Structural behaviour during an explosion depends entirely on the materials used in the construction of the building. Upon hitting the face of a building, the shock front from an explosion is instantly reflected. This impact with the structure imparts momentum to exterior components of the building. The associated kinetic energy of the moving components must be absorbed or dissipated in order for them to survive. Generally, this is achieved by converting the kinetic energy of the moving component to strain energy in resisting elements.[18]

Typically the resisting elements, such as windows, building facades and support columns fail, causing partial damage through to progressive collapse of the building.

The so-called Sedov-Taylor solution (see § Bombs) has become useful in astrophysics. For example, it can be applied to quantify an estimate for the outcome from supernova-explosions. The Sedov-Taylor expansion is also known as the 'Blast Wave' phase, which is an adiabatic expansion phase in the life cycle of supernova. The temperature of the material in a supernova shell decreases with time, but the internal energy of the material is always 72% of E0, the initial energy released. This is helpful for astrophysicists interested in predicting the behavior of supernova remnants.

Blast waves are generated in research environments using explosive or compressed-gas driven shock tubes in an effort to replicate the environment of a military conflict to better understand the physics of blasts and injuries that may result, and to develop better protection against blast exposure.[19] Blast waves are directed against structures (such as vehicles),[20] materials, and biological specimens[21] or surrogates. High-speed pressure sensors and/or high speed cameras are often used to quantify the response to blast exposure. Anthropomorphic test devices (ATDs or test dummies) initially developed for the automotive industry are being used, sometimes with added instrumentation, to estimate the human response to blast events. For examples, personnel in vehicles and personnel on demining teams have been simulated using these ATDs.[22]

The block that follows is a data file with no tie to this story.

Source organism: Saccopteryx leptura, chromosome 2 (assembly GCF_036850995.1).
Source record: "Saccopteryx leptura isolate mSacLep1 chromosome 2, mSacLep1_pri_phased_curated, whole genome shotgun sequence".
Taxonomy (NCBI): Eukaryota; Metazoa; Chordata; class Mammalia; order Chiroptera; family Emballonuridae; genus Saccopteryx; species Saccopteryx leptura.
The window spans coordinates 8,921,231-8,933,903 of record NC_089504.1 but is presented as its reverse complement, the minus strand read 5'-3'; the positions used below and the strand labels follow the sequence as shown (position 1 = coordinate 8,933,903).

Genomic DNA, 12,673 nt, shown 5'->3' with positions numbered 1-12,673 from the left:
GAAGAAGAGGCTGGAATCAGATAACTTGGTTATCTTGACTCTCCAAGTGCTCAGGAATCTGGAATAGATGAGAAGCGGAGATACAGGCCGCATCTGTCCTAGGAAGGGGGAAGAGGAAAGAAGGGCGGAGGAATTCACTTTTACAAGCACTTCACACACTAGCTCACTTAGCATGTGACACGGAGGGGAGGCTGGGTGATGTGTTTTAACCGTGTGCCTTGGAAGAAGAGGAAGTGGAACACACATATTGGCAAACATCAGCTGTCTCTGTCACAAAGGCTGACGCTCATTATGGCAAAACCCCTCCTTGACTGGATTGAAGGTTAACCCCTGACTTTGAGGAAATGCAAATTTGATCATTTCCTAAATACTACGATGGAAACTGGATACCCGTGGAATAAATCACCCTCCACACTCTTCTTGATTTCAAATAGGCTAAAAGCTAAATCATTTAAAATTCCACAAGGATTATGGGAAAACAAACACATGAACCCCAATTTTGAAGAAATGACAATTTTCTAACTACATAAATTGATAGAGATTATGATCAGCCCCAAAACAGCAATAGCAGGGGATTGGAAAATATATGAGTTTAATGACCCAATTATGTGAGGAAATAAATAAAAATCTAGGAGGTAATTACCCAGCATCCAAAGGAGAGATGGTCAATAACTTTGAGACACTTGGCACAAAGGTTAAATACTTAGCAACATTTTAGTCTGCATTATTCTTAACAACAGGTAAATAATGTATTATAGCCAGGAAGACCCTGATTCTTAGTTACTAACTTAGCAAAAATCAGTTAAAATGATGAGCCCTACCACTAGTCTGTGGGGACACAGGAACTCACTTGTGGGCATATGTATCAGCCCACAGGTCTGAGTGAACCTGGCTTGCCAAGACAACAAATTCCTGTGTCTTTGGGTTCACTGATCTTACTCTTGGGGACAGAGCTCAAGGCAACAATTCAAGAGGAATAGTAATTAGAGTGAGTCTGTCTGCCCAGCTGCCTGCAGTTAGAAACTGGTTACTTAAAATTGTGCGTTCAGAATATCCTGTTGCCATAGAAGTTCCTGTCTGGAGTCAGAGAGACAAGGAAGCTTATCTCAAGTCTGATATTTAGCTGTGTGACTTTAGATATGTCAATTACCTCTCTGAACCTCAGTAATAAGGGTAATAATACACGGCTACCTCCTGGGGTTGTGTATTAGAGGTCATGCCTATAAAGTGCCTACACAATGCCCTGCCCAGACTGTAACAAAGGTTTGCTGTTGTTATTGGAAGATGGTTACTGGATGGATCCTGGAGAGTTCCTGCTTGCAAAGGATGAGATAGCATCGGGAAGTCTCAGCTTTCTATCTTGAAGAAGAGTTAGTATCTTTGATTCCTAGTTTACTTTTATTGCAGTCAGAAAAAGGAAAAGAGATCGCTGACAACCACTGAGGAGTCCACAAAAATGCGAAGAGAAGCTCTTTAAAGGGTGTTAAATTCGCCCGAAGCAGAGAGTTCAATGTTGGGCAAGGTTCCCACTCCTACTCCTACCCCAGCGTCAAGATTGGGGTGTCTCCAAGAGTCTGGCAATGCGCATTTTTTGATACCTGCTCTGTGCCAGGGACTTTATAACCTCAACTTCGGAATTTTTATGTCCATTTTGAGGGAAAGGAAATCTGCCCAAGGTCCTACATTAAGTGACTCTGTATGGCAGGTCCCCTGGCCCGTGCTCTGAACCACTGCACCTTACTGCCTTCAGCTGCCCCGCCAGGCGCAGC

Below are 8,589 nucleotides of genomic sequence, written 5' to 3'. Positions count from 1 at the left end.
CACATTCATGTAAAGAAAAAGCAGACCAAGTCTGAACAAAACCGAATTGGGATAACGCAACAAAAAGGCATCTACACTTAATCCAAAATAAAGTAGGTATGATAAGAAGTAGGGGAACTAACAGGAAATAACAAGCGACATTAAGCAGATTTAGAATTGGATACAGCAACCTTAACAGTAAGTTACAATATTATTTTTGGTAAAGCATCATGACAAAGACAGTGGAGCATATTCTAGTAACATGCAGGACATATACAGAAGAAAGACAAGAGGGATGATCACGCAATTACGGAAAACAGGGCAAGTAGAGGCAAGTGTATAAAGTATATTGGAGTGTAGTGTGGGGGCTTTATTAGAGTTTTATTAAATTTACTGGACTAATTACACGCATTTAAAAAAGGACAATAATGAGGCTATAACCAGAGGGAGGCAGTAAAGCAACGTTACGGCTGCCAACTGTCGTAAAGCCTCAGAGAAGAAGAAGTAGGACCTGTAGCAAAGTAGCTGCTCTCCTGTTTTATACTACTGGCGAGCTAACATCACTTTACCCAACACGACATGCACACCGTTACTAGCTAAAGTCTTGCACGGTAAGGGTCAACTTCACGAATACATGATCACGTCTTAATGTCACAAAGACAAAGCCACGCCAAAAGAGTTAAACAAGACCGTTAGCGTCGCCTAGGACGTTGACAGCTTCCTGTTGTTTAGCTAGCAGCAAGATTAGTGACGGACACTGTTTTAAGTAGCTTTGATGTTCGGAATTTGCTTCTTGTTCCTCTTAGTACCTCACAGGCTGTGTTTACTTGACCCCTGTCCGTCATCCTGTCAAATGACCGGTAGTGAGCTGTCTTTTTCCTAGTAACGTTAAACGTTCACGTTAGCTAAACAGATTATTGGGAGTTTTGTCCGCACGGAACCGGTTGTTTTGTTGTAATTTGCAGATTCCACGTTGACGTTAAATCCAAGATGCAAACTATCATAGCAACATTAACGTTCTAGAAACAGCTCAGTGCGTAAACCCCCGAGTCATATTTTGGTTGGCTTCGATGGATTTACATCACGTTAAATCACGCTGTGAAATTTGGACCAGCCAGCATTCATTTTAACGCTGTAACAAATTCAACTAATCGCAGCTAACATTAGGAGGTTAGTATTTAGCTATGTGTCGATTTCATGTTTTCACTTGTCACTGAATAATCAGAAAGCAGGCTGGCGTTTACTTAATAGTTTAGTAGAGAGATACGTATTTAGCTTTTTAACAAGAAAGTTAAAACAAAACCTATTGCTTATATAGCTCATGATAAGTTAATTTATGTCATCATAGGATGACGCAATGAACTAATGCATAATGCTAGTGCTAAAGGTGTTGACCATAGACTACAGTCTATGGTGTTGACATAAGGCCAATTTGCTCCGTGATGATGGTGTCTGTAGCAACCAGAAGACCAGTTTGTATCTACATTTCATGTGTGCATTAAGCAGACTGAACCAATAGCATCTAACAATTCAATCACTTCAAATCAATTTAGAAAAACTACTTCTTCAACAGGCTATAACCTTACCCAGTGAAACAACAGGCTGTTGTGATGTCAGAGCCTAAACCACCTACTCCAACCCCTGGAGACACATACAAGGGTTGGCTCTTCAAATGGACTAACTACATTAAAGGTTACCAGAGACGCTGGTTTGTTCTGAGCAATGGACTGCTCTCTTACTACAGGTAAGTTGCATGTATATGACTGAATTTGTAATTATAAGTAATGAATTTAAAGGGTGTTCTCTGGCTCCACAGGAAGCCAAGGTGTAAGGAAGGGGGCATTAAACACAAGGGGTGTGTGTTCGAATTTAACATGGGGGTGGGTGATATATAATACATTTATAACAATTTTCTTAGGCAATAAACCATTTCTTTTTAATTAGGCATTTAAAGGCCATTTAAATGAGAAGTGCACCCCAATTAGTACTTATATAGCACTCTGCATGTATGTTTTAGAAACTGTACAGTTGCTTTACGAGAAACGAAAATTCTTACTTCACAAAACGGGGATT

Combined with experiments, complex mathematical models have been made of the interaction of blast waves with inanimate and biological structures.[23] Validated models are useful for "what if" experiments – predictions of outcomes for different scenarios. Depending on the system being modeled, it can be difficult to have accurate input parameters (for example, the material properties of a rate-sensitive material at blast rates of loading). Lack of experimental validation severely limits the usefulness of any numerical model.